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California CountiesThe U.S. state of California is divided into fifty-eight counties. On January 4, 1850, the California constitutional committee recommended the formation of 18 counties. They were Benicia, Butte, Fremont, Los Angeles, Mariposa, Monterey, Mount Diablo, Oro, Redding, Sacramento, San Diego, San Francisco, San Joaquin, San Jose, San Luis Obispo, Santa Barbara, Sonoma, and Sutter. On April 22, the Counties of Branciforte, Calaveras, Coloma, Colusi, Marin, Mendocino, Napa, Trinity, and Yuba were added. Benicia was renamed Solano, Coloma to El Dorado, Fremont to Yola, Mt. Diablo to Contra Costa, San Jose to Santa Clara, Oro to Tuolumne, and Redding to Shasta. One of the first state legislative acts regarding Counties was to rename Branciforte County to Santa Cruz, Colusi to Colusa, and Yola to Yolo.
The last California county to have been established is Imperial County in 1907.
San Francisco County, California
San Francisco County History, Geography, Demographics, Cities and Towns, and Education
Etymology - Origin of County Name
The sixth mission in California was established here by Padre Junipero Serra on October 9, 1776, and was named Mission San Francisco de Asis a la Laguna de los Dolores (Saint Francis of Assisi at the Lagoon of Sorrows). The mission is now known as "Mission Dolores."
County QuickFacts: Census Bureau Quick Facts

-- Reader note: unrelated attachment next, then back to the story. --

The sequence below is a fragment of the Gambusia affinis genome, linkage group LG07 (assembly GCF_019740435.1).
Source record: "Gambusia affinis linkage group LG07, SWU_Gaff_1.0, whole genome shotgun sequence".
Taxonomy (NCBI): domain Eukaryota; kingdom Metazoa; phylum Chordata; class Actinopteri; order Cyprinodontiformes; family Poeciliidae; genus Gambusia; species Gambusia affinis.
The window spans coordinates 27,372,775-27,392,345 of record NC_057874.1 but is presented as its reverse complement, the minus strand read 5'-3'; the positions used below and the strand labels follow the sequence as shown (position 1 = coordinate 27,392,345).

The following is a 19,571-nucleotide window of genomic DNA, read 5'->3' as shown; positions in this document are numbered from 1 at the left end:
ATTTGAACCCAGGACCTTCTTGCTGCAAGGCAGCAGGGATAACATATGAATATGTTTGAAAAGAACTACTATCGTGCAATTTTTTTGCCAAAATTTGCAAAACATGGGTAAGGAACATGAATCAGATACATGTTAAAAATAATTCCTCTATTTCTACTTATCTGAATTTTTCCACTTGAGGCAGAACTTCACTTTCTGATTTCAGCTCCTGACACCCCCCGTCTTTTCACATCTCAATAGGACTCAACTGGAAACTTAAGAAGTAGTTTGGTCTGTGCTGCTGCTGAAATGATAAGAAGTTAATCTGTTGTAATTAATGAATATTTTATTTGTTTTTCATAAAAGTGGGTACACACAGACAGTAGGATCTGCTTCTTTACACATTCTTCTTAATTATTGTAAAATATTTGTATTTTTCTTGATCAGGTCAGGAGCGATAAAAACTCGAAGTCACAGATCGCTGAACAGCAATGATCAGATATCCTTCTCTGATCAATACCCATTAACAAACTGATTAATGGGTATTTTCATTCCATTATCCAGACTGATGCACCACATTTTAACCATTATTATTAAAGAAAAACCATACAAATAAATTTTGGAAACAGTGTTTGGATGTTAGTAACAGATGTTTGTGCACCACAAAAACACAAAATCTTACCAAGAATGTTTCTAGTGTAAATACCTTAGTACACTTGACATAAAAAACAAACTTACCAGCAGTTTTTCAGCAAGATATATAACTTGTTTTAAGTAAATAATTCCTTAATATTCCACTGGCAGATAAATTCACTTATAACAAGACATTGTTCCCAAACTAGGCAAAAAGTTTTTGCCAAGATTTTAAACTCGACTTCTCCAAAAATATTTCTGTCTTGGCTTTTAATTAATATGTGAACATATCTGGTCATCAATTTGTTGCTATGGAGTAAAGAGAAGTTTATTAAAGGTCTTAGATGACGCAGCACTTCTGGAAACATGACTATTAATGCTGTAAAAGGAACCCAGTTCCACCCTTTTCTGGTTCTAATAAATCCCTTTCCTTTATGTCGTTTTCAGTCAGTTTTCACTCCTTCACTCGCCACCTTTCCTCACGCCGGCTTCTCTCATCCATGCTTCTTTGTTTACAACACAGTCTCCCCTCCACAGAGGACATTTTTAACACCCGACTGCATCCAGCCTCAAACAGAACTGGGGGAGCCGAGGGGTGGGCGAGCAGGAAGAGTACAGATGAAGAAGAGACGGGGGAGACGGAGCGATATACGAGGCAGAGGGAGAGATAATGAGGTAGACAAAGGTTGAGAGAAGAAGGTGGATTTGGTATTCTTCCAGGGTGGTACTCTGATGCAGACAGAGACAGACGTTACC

California grows as the discovery of gold in 1848 drives people westward. As a result of this growth institutions are established and in 1850 the California Legislature created the original counties, including San Francisco (18 Feb). The San Francisco County government was established on 1 April while on April 15th the City of San Francisco was incorporated by act of the legislature. Later, California became the 31st state admitted to the Union (9 Sep).
The City and County of San Francisco is the fourth most populous city in California and the 14th most populous city in the United States. The city is located at the tip of the San Francisco Peninsula, with the Pacific Ocean to the west, San Francisco Bay to the east, and the Golden Gate to the north.
San Francisco Historical Timeline
10,000 B.C About 10,000 to 20,000 years ago, the Bay area was inhabited by the native people indigenous to the
area, later to be called the Ohlone (a Miwok Indian word meaning "western people"). The Ohlone, composed of forty or so
culturally diverse native tribes was a mobile society of hunter-gatherers that lived in the coastal area between Point
Sur and the San Francisco Bay.
1906 The Great Earthquake struck on April 18, 1906, at 5:12 a.m. It's magnitude was 8.25 on the Richter scale, and it lasted 49 seconds. The Great Fire that followed caused more damage than the earthquake, destroying about 28,000 buildings. About 3,000 were thought to have died that day while 225,000 were left homeless.
San Francisco is located on the West Coast of the U.S. at the tip of the San Francisco Peninsula and includes significant stretches of the Pacific Ocean and San Francisco Bay within its boundaries. Several islands are part of the city, notably Alcatraz, Treasure Island, and the adjacent Yerba Buena Island, together with small portions of Alameda Island, Angel Island, and Red Rock Island. Also included are the uninhabited Farallon Islands, 27 miles (43 km) offshore in the Pacific Ocean. The mainland within the city limits roughly forms a "seven-by-seven-mile square," a common local colloquialism referring to the city's shape.
Cities and Towns:
Enter County Resources and Information Here
The history of our nation was a prolonged struggle to define the relative roles and powers of our governments: federal, state, and local. And the names given the counties, our most locally based jurisdictions, reflects the "characteristic features of this country!"
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